The ocean and the fish are not the only ones affected by coral bleaching. Many ocean-side communities rely heavily on fishing and are greatly impacted as well. When coral bleaching occurs, fish go away. When fish go away, it is harder to fish for a living and sustain an island. Coral reefs also provide us with many other essential products. One main construction material, limestone, comes from coral reefs. Lots of new cancer treatments are coming from coral. Tourists also come from near and far to see large coral reefs. It is estimated that coral reefs contribute 375 billion dollars to the global economy every year. According to Columbia University, reefs provide food and resources for more than 500 million people in more than 100 countries. Therefore, their importance to our environment – whether that be under the sea or that of those walking the Earth around us – is undeniable.

Coral bleaching is caused by warmer water temperatures, which is related to global warming and climate change. According to Carbon Brief, a news site that addresses climate issues,  severe bleaching events have become five times more frequent since the 1980s. In the 1980s, coral reefs were affected by bleaching about once every twenty-five to thirty years. This gave the reefs enough time to recover. Now, reefs are being affected every three to five years, giving reefs one-sixth of the time to recover. In 2016, the worst bleaching event was recorded. Combined with climate change and El Niño, a natural event that occurs when ocean water gets warmer, 75% of all reefs in the world were affected according to Carbon Brief. Coral bleaching has been happening for a long time but it has gotten a lot worse progressively. Columbia University says that only 15% of coral will have enough nutrients to continue growing beyond 2050.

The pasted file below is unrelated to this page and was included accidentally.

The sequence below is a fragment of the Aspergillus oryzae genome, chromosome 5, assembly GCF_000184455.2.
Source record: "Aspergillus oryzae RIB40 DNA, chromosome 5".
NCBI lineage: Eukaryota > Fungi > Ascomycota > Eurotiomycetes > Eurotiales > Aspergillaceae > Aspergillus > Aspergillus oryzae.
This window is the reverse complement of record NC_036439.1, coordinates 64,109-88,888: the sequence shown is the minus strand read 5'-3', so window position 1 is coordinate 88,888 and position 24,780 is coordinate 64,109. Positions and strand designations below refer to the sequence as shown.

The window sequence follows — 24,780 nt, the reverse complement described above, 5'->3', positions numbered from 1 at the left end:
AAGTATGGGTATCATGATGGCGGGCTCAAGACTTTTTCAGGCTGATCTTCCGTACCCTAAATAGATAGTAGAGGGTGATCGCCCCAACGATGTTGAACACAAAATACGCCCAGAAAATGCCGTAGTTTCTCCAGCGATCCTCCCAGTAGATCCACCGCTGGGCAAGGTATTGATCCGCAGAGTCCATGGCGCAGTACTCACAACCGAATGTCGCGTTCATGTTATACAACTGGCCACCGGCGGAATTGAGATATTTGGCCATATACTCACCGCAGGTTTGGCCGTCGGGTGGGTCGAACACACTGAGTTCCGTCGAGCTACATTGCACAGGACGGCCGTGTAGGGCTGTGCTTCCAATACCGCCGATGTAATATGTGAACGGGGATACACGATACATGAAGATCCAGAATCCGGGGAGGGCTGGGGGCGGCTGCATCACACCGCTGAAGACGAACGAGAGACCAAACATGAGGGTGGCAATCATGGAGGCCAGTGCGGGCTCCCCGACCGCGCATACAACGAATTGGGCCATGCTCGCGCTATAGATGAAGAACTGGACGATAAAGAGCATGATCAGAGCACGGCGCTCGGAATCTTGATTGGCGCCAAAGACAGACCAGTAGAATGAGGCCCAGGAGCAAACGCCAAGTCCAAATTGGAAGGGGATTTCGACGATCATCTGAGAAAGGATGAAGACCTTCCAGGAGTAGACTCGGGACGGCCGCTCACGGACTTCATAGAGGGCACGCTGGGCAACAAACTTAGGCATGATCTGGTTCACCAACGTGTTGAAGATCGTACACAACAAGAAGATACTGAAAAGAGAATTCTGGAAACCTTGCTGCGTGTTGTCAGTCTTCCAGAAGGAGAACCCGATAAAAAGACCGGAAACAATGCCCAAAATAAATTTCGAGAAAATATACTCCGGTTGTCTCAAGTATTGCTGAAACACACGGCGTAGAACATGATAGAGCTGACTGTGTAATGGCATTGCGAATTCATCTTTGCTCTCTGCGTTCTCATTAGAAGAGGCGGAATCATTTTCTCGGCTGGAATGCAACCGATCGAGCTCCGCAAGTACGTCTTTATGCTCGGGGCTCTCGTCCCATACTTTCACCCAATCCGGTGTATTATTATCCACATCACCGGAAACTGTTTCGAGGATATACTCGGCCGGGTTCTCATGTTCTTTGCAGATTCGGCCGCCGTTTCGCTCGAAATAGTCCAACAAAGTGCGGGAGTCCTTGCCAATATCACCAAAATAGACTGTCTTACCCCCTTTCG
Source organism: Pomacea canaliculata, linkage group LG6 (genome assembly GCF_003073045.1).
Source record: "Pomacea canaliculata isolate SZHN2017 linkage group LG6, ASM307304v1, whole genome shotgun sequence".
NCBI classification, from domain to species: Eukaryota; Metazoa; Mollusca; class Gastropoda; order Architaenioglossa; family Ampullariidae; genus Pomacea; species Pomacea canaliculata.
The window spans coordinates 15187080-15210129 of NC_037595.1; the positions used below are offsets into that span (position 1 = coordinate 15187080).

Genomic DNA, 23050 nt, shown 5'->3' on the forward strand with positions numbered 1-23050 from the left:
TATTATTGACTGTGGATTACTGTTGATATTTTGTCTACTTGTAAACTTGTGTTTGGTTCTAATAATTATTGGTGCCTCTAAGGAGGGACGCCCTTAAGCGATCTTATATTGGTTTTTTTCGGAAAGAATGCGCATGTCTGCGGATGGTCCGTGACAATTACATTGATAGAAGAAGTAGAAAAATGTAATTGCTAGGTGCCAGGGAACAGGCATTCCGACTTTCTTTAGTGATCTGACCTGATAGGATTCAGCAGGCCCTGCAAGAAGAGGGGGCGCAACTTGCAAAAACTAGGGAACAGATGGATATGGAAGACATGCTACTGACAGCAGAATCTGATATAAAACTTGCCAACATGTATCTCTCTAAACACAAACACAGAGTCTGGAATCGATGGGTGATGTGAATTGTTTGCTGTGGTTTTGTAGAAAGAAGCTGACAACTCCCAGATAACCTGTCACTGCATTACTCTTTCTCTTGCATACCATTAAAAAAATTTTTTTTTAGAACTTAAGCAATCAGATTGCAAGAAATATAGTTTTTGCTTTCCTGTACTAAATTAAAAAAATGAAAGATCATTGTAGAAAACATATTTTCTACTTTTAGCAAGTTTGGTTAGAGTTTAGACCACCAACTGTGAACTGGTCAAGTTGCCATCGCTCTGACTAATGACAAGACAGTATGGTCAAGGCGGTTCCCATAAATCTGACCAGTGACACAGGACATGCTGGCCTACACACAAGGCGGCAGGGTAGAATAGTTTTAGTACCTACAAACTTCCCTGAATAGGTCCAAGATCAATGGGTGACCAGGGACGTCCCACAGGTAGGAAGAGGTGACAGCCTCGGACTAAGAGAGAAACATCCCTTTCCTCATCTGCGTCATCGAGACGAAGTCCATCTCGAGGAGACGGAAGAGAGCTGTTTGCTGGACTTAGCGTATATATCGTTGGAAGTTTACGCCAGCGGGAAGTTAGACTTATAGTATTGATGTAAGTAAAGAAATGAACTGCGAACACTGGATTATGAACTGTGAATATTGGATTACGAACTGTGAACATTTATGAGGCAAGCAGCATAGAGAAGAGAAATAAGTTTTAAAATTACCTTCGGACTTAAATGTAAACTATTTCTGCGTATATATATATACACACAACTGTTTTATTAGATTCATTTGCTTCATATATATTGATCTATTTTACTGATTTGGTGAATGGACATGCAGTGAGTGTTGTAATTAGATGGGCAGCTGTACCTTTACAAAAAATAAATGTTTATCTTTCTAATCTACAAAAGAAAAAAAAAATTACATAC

There are many solutions that could help this situation. Some larger-scale solutions are being worked on, but something still needs to be done in the short term. The Paris Agreement is supposed to limit the rise of ocean temperatures to 1.5ºC, but that will still greatly damage coral reefs.  Other leaders in the global community are working to create something that expels greenhouse gasses from the atmosphere. As climate change is very closely related to coral bleaching, ordinary people need to use cleaner energy and renewable resources in order to mitigate the rise of ocean temperatures. Although many have hopes to slow and possibly reverse climate change, some scientists have discovered corals that withstand warmer and more acidic waters. These corals can be referred to as “super corals.” The super corals were found in Kāne’ohe Bay off the coast of Hawaii. This bay was devastated by coral bleaching, to a point that scientists believed was beyond repair. The super corals adapted, however, and came back. Scientists are now trying to find other adapted corals so that they can save reefs all over the world. 

Coral bleaching may not be as well-known as other side effects of climate change but it is just as important. Some may think that coral bleaching does not affect us, but coral reefs provide us with many resources that we depend on. Many treatments for cancer, heart disease, and even Alziehmers come from coral reefs. The National Oceanic and Atmospheric Administration, more commonly known as the NOAA, says that 500 million people rely on coral reefs for food, income, and protection. According to the World Wildlife Fund, if properly managed, a reef can provide just over 16 tons of fish each year.  Ms. Caitlin Norton, a WFS Biology teacher says: “People don’t realize how much we depend on our natural resources until they start to degrade ….” Clearly, we must protect our coral reefs, before the effects of their depletion become indomitable forces in our global environments.